I have file a and b and I would like to output lines of b that changed since it was cloned from a. Just the modified lines, no surrounding context, no diff offset marks.

How can I do that using shell scripting? (No Python/Perl/PHP/...)

Sed and awk are acceptable solutions.

For now, what I am doing is diff -y with --suppress-common-lines and sed using regex backreferences to just fetch the right part after the whitespace. There must be a better way?

Using perl (which is forbidden), I´d do something like this:

diff -y --suppress-common-lines -W $COLUMNS Eclipse_Preferences_Export_*.epf | perl -pe 's/.*\t|\t(.*)$/\1/g'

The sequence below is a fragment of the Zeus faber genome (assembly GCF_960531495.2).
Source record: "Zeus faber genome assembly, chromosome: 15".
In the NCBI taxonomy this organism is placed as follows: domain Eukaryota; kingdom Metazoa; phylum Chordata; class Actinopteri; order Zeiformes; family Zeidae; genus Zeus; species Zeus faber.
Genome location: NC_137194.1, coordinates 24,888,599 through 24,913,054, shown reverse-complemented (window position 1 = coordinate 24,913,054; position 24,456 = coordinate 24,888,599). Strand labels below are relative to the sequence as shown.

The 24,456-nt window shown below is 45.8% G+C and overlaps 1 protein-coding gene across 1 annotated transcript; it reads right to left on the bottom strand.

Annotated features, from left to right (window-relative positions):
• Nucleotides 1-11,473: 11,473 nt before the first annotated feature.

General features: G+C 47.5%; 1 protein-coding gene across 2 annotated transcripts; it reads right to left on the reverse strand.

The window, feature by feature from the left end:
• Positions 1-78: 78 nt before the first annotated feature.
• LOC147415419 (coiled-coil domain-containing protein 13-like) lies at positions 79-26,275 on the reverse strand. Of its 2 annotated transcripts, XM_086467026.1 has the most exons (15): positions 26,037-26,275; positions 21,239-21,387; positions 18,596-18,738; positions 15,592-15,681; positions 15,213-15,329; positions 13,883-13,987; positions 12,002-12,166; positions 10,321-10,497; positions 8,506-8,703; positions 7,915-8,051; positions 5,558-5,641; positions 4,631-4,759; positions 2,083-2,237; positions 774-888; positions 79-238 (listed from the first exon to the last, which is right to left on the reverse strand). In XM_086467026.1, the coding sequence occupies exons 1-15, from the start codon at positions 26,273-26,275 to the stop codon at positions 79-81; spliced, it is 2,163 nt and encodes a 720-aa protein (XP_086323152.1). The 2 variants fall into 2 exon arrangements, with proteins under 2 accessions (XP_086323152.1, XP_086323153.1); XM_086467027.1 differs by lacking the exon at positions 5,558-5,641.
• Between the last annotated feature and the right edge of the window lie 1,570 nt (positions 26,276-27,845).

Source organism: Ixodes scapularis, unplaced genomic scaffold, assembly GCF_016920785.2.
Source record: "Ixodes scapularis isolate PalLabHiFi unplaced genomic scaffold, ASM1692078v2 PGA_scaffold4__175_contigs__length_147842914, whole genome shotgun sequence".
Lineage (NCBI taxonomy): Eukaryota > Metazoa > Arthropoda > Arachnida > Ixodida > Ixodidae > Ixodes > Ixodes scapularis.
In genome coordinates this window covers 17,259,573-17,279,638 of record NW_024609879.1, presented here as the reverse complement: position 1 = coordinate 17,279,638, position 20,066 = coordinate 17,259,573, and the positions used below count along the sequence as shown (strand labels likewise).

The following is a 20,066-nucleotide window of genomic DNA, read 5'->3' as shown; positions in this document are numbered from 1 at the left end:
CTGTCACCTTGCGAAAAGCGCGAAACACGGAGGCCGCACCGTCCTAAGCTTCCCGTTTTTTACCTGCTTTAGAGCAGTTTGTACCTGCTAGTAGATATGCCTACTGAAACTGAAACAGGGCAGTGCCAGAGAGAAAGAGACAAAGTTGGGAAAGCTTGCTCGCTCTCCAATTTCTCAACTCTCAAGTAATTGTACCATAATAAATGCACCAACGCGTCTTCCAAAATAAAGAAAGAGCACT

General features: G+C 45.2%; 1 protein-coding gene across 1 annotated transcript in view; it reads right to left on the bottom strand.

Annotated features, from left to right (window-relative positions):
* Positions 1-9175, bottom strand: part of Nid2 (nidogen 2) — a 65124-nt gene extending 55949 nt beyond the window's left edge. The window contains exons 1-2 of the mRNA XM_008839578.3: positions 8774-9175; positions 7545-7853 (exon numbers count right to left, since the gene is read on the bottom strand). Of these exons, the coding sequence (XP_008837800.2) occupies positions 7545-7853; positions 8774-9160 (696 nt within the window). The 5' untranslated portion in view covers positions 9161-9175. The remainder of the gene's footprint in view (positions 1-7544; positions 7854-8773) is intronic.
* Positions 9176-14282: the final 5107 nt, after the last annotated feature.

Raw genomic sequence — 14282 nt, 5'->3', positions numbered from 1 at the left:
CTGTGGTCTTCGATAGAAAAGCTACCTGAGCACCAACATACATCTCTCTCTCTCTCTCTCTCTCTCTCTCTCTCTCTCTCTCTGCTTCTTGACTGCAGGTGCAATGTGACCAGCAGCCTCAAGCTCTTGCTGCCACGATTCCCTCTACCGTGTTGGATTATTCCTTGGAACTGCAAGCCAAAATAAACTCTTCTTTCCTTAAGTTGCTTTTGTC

With GNU diffutils package's diff this will output only lines from file b which either were modified or newly inserted:

diff --unchanged-line-format= --old-line-format= --new-line-format='%L' a b
  • 6
    Awesome. Shame the info is buried in the Texinfo and no hint is provided in the man page I was reading.. – Robottinosino Nov 25 '12 at 15:05

You have to add one more option :

grep -vf file1 file2
  • 1
    While this doesn't require the lines to be sorted, I think grep uses a lot more memory and will crash for large files. – Sridhar Sarnobat Aug 17 '17 at 4:14
  • doesn't work if lines are duplicated either – Jayen Nov 2 '18 at 9:05
awk 'FNR==NR{old[$0];next};!($0 in old)' old.txt new.txt

Your Answer

By clicking “Post Your Answer”, you agree to our terms of service, privacy policy and cookie policy

Not the answer you're looking for? Browse other questions tagged or ask your own question.